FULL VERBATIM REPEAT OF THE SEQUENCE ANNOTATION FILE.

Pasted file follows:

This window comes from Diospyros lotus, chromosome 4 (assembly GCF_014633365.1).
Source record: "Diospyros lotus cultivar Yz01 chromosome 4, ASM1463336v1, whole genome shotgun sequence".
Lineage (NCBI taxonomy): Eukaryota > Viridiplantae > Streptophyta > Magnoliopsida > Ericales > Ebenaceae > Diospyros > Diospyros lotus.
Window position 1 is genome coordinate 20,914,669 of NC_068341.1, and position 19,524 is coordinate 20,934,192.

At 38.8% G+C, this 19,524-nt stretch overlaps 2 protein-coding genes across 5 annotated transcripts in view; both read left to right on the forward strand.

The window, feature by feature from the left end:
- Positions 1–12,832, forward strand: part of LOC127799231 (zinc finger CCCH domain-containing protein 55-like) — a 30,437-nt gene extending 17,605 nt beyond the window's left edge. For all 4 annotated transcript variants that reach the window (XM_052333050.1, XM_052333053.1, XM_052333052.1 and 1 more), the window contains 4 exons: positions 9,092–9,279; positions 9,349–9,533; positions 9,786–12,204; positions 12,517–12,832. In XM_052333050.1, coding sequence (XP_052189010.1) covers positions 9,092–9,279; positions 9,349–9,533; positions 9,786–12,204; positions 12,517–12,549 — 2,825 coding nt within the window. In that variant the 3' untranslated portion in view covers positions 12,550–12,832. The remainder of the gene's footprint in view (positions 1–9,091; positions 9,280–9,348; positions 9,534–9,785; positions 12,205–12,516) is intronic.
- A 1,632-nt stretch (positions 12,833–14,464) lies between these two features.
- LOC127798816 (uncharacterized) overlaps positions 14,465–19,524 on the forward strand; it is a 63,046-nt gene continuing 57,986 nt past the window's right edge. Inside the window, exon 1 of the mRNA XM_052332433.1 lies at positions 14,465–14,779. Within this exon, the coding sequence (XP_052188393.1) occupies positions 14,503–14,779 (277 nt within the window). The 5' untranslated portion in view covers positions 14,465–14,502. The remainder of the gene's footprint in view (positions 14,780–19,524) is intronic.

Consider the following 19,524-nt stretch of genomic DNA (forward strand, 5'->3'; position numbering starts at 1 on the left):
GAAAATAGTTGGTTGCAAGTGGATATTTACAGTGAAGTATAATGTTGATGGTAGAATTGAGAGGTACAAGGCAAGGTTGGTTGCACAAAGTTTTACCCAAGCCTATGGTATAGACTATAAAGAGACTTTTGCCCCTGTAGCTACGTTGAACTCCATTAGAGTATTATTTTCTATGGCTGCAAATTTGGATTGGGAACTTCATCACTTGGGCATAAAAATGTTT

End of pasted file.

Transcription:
This window comes from Diospyros lotus, chromosome 4 (assembly GCF_014633365.1).
Source record: "Diospyros lotus cultivar Yz01 chromosome 4, ASM1463336v1, whole genome shotgun sequence".
Lineage (NCBI taxonomy): Eukaryota > Viridiplantae > Streptophyta > Magnoliopsida > Ericales > Ebenaceae > Diospyros > Diospyros lotus.
Window position 1 is genome coordinate 20,914,669 of NC_068341.1, and position 19,524 is coordinate 20,934,192.

At 38.8% G+C, this 19,524-nt stretch overlaps 2 protein-coding genes across 5 annotated transcripts in view; both read left to right on the forward strand.

The window, feature by feature from the left end:
- Positions 1–12,832, forward strand: part of LOC127799231 (zinc finger CCCH domain-containing protein 55-like) — a 30,437-nt gene extending 17,605 nt beyond the window's left edge. For all 4 annotated transcript variants that reach the window (XM_052333050.1, XM_052333053.1, XM_052333052.1 and 1 more), the window contains 4 exons: positions 9,092–9,279; positions 9,349–9,533; positions 9,786–12,204; positions 12,517–12,832. In XM_052333050.1, coding sequence (XP_052189010.1) covers positions 9,092–9,279; positions 9,349–9,533; positions 9,786–12,204; positions 12,517–12,549 — 2,825 coding nt within the window. In that variant the 3' untranslated portion in view covers positions 12,550–12,832. The remainder of the gene's footprint in view (positions 1–9,091; positions 9,280–9,348; positions 9,534–9,785; positions 12,205–12,516) is intronic.
- A 1,632-nt stretch (positions 12,833–14,464) lies between these two features.
- LOC127798816 (uncharacterized) overlaps positions 14,465–19,524 on the forward strand; it is a 63,046-nt gene continuing 57,986 nt past the window's right edge. Inside the window, exon 1 of the mRNA XM_052332433.1 lies at positions 14,465–14,779. Within this exon, the coding sequence (XP_052188393.1) occupies positions 14,503–14,779 (277 nt within the window). The 5' untranslated portion in view covers positions 14,465–14,502. The remainder of the gene's footprint in view (positions 14,780–19,524) is intronic.

Consider the following 19,524-nt stretch of genomic DNA (forward strand, 5'->3'; position numbering starts at 1 on the left):
GAAAATAGTTGGTTGCAAGTGGATATTTACAGTGAAGTATAATGTTGATGGTAGAATTGAGAGGTACAAGGCAAGGTTGGTTGCACAAAGTTTTACCCAAGCCTATGGTATAGACTATAAAGAGACTTTTGCCCCTGTAGCTACGTTGAACTCCATTAGAGTATTATTTTCTATGGCTGCAAATTTGGATTGGGAACTTCATCACTTGGGCATAAAAATGTTT